LARIMER COUNTY, Colo. — An assessment of damage caused by the 102,596 acre Cameron Peak Fire in Larimer County has revealed that 54 structures were destroyed, including 25 homes.
According to a press release from the Larimer County Sheriff's Office (LCSO), the department's Damage Assessment Team (DAT) completed its assessments of known structure damage and all property owners with confirmed damage have been notified.
The other 29 structures were outbuildings, LCSO said. Two other structures were reported to have damage but were not classified as destroyed.
The DAT started in the Poudre Canyon Thursday and found damage south of Highway 14 in the area of Archer's Poudre River Resort, according to LCSO. Two homes were destroyed, and one residential structure sustained minor damage. Multiple outbuildings were also destroyed in that area, LCSO said.
While assessments were ongoing in the canyon, chainsaw crews worked to make the Monument Gulch area accessible by ATVs, LCSO said. The DAT was able to start its assessments late Thursday and continued most of the day Friday.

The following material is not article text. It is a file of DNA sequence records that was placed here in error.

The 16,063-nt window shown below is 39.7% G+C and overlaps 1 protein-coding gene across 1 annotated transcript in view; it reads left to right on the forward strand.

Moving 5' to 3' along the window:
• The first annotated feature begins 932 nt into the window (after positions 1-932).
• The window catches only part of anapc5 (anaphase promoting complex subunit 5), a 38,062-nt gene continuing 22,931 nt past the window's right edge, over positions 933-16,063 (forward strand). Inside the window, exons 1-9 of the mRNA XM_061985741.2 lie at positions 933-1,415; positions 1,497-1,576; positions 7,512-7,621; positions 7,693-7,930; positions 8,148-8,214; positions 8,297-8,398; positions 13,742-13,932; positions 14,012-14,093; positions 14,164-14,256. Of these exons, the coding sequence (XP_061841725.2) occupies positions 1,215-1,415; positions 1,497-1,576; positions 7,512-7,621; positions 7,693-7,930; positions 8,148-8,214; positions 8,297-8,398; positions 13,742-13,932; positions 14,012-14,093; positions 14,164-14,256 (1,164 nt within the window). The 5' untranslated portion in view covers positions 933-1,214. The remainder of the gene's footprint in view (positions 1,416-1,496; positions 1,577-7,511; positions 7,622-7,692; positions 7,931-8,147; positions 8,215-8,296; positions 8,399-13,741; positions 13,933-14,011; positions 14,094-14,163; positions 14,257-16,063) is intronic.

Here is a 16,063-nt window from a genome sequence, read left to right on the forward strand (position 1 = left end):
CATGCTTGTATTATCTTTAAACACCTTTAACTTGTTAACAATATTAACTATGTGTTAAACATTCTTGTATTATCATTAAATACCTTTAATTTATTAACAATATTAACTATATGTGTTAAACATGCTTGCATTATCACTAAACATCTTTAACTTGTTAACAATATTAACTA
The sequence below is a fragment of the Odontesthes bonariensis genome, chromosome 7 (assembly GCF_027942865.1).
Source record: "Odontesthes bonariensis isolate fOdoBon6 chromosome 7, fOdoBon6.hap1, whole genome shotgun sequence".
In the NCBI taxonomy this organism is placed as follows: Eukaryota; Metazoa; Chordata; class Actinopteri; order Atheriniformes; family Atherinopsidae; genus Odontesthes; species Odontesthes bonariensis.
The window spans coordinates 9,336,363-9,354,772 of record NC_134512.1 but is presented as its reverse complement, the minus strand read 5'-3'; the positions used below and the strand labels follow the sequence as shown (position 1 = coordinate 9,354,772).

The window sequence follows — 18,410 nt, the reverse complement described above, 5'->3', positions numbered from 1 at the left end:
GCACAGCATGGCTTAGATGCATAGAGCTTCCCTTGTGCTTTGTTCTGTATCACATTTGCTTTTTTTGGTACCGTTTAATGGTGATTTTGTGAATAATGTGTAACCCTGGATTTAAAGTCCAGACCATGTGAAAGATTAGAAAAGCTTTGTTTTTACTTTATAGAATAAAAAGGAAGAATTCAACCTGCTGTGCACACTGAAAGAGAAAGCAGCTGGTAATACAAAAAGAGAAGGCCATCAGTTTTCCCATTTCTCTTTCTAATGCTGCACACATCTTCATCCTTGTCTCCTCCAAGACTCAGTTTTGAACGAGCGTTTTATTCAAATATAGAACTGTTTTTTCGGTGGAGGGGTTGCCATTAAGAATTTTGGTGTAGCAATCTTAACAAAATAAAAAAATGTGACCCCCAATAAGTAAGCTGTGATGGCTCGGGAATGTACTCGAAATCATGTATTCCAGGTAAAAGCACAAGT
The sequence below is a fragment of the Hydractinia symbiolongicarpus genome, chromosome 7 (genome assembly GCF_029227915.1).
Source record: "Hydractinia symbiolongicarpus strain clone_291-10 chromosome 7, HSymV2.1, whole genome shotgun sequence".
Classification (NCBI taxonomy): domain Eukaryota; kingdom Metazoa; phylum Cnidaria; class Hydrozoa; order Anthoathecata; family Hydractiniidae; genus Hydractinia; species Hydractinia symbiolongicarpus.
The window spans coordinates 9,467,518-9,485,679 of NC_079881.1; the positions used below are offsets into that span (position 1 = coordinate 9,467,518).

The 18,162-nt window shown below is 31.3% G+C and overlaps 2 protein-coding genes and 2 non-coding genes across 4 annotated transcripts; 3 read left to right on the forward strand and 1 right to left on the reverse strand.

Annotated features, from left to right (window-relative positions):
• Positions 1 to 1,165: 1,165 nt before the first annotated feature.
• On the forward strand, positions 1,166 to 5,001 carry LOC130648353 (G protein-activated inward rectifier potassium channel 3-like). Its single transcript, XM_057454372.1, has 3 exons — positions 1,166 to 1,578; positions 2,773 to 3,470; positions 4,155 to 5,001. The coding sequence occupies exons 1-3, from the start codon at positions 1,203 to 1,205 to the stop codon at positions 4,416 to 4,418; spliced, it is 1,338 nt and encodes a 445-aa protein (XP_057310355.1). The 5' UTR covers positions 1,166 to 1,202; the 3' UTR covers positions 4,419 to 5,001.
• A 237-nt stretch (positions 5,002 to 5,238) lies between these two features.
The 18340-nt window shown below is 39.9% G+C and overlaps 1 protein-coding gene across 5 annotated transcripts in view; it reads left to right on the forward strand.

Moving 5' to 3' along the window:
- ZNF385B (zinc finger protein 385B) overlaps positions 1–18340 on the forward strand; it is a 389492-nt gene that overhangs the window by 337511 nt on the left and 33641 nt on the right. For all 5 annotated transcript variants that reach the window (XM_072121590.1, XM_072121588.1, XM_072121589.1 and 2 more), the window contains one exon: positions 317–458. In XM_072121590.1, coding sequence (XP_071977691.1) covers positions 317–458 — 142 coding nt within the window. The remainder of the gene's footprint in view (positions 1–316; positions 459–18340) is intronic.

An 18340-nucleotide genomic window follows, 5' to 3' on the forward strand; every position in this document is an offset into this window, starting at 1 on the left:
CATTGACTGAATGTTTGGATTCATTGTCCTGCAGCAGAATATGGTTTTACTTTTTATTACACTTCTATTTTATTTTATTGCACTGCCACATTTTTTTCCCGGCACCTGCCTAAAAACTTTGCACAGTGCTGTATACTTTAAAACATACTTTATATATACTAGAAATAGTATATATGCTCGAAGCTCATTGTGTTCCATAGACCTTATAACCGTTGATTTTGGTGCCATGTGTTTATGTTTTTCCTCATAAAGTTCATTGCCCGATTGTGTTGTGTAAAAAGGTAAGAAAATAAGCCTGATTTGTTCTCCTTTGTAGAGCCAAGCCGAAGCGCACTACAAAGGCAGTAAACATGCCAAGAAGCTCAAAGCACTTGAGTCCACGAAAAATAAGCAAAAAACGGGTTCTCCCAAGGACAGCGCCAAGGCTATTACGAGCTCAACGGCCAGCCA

The team found that 23 homes had been destroyed, two of which were primary residences, according to LCSO. Multiple outbuildings were also confirmed destroyed, and one outbuilding sustained major damage.
LCSO said Poudre Canyon Fire Protection District Chief Hugh Collins contacted the property owners along Highway 14 Friday to advise them of the damage in his fire district. LCSO and the Larimer County Office of Emergency Management contacted property owners in the Monument Gulch area after assessments were finished Friday afternoon.
“The snow was certainly welcome and made an impact on the fire," Sheriff Justin Smith said, "but it also slowed the assessment process. Many people worked very hard to access these areas, complete assessments, and get word to the owners with damage as quickly as possible. I can only imagine how devastating the loss of a home or property to wildfire must be. Our thoughts and prayers are with you.”
LCSO said there could be additional outbuildings with damage that were not located, but they are not aware of any other damage to homes inside the fire perimeter.
The sheriff's office is working with the fire incident management team on plans to allow owners with damage or loss to safely return to their property, and said they would let those property owners when access is possible.
The Cameron Peak Fire, located 15 miles southwest of Red Feather Lakes, started on Aug. 13 and is 4% contained. The cause is under investigation.
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